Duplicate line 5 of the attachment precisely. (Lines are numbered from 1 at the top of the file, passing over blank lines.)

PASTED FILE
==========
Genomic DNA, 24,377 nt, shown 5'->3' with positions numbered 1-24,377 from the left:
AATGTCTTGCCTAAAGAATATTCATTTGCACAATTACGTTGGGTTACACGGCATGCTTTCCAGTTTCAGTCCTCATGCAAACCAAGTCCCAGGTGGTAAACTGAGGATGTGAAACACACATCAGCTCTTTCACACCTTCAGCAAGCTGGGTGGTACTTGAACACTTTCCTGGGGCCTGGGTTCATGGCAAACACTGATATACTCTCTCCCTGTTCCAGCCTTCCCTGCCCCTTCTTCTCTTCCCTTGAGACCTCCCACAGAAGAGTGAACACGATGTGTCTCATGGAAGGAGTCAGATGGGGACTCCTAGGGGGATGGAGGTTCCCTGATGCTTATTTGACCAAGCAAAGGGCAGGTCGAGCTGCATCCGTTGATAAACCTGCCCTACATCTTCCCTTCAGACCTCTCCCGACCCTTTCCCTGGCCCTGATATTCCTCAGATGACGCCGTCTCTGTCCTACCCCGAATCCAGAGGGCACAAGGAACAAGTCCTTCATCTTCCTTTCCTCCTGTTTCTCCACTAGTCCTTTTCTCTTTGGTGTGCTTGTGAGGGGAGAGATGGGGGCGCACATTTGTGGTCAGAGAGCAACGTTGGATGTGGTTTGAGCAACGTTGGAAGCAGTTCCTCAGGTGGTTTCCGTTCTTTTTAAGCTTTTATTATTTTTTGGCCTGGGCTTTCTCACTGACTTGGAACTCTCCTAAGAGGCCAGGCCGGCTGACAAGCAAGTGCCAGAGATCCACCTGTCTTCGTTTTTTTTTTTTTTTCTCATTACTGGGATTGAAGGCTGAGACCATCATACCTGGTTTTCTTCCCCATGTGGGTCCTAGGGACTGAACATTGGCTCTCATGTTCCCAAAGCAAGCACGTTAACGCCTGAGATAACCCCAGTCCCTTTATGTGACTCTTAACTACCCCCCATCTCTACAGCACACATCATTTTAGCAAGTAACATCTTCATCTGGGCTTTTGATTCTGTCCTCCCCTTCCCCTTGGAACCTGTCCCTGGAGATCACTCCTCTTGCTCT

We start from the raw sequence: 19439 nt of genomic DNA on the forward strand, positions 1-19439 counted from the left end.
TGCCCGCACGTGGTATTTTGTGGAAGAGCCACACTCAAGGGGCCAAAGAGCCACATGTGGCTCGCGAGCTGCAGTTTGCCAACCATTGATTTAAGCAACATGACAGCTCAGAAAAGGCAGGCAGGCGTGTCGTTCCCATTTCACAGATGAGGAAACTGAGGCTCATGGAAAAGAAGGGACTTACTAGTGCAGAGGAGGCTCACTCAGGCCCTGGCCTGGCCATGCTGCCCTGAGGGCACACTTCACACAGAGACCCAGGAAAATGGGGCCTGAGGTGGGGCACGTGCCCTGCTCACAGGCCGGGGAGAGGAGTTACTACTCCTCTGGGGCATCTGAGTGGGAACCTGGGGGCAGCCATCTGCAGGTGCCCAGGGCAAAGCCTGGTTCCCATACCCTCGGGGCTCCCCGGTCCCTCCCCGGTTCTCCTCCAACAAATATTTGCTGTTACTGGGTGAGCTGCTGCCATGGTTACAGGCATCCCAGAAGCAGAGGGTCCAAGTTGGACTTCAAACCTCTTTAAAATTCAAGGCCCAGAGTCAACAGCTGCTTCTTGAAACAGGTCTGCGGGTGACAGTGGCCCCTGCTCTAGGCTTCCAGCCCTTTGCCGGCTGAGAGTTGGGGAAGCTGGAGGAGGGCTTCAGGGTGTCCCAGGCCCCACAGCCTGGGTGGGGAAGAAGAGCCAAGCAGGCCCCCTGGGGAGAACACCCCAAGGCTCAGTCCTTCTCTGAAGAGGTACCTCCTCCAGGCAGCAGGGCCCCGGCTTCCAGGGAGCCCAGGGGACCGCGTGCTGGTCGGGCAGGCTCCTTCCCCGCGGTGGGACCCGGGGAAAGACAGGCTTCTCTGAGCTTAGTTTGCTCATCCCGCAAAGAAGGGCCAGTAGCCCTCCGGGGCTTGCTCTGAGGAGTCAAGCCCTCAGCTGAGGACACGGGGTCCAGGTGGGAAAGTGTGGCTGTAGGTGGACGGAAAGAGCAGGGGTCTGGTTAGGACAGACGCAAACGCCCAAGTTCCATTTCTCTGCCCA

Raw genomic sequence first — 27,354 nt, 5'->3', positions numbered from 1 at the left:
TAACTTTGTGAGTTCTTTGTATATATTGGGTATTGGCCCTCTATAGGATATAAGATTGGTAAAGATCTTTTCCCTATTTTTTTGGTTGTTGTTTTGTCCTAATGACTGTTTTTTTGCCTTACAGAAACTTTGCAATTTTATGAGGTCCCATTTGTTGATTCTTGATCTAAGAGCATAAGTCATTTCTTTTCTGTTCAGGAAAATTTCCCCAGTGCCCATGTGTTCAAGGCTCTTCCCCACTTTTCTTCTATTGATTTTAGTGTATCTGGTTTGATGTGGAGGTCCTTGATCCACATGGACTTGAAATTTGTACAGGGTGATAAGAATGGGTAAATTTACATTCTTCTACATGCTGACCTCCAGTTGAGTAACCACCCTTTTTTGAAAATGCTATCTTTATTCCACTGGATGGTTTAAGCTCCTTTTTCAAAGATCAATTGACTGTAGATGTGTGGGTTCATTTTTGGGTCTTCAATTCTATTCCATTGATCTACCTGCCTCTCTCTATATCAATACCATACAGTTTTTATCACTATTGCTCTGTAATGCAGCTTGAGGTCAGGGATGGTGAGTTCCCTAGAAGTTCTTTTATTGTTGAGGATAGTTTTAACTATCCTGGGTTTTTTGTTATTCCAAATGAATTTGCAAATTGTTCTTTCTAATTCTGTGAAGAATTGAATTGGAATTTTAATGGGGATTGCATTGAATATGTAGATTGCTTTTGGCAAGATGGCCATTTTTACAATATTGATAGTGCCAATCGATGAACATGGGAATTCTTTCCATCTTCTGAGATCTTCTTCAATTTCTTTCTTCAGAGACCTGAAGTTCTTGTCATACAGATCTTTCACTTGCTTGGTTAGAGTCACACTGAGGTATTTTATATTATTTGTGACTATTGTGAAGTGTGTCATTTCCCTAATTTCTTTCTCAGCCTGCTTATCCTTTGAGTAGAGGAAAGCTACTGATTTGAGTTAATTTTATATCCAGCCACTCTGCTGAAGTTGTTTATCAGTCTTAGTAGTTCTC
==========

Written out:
Raw genomic sequence first — 27,354 nt, 5'->3', positions numbered from 1 at the left: